Open to everyone, it offers holistic therapies, stalls and opportunities to socialise over a coffee at Holy Trinity Community Hall on a monthly basis.
"Due to Covid, a lot of people went through a lot and they're still quite nervous about coming out and mixing with people," explained Julie. "Places like this are invaluable at getting people out and making that connection because they can pop in here for 10 minutes or book on to a workshop if they need a more in-depth discussion about anything."
She founded Angels and Stars after a close family member had a stillbirth, which led Julie committing to providing support for those suffering with grief.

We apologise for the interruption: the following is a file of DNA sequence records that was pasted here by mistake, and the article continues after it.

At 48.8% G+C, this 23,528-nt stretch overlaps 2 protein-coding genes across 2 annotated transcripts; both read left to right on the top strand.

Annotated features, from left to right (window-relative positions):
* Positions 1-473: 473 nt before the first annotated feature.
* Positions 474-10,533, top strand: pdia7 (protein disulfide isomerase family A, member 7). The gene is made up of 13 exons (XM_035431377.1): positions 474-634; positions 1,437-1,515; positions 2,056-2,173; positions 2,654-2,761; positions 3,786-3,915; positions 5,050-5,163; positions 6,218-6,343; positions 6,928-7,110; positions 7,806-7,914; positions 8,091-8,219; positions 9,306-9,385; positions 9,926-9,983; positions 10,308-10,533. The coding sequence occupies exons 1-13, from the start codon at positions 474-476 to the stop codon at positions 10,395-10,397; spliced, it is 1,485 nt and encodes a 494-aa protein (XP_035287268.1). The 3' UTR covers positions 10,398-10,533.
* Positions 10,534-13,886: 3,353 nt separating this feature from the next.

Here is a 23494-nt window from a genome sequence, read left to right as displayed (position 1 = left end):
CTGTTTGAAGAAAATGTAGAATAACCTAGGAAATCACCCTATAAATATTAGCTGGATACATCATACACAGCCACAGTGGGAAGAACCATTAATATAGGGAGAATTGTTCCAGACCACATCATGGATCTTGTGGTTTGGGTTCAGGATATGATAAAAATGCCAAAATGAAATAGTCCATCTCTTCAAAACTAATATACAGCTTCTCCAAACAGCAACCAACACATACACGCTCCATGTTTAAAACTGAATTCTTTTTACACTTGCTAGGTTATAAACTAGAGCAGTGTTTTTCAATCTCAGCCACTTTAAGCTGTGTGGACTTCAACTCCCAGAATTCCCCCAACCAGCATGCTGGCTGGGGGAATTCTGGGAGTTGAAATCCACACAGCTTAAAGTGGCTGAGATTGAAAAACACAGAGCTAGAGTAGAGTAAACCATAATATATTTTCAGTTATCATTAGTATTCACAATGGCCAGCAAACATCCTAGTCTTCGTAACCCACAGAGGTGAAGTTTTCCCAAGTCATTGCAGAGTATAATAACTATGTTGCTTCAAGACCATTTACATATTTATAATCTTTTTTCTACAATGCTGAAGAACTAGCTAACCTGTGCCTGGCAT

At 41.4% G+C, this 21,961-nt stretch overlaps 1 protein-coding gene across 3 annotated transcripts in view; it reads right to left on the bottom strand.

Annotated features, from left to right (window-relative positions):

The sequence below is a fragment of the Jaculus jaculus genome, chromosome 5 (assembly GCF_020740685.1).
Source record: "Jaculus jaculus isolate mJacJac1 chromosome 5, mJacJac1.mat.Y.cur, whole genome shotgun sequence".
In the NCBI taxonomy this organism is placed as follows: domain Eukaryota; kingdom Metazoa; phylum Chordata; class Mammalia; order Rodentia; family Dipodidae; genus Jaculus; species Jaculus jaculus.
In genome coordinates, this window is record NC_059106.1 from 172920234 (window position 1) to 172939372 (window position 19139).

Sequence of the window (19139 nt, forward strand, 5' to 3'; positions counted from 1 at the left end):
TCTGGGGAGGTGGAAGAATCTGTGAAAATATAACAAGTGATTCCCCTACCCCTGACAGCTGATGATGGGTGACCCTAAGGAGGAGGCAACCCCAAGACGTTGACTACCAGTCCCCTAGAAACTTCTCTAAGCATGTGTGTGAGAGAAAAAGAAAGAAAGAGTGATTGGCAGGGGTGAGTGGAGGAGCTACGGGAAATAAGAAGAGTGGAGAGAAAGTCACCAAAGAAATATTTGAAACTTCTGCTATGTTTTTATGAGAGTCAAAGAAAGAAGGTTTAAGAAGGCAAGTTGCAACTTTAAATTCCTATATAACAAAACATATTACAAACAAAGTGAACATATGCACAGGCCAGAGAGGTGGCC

"It's hard for people to open up," Julie explained. "Some people are very private and don't want to talk about loss and about grief.
"Other people do want to talk but don't know where to go and where to start."
Julie has been buoyed by the reaction from her local community, which has embraced the opportunity to communicate with others and place focus on wellbeing.
"Everyone's been really enthusiastic and everyone who's been has said they've really enjoyed it," she said. "We do get people who come back every month so that speaks for itself. People I speak to in the community and in general seem to think it's a really good idea."
There are no immediate plans for the hub to cease operations and Julie is currently collaborating with various organisations to provide various types of support and ensure as many people as possible are catered for.
Julie said: "I think the more support networks that are about, the better it is for everybody really."
You can keep up to date with the wellbeing hub events here.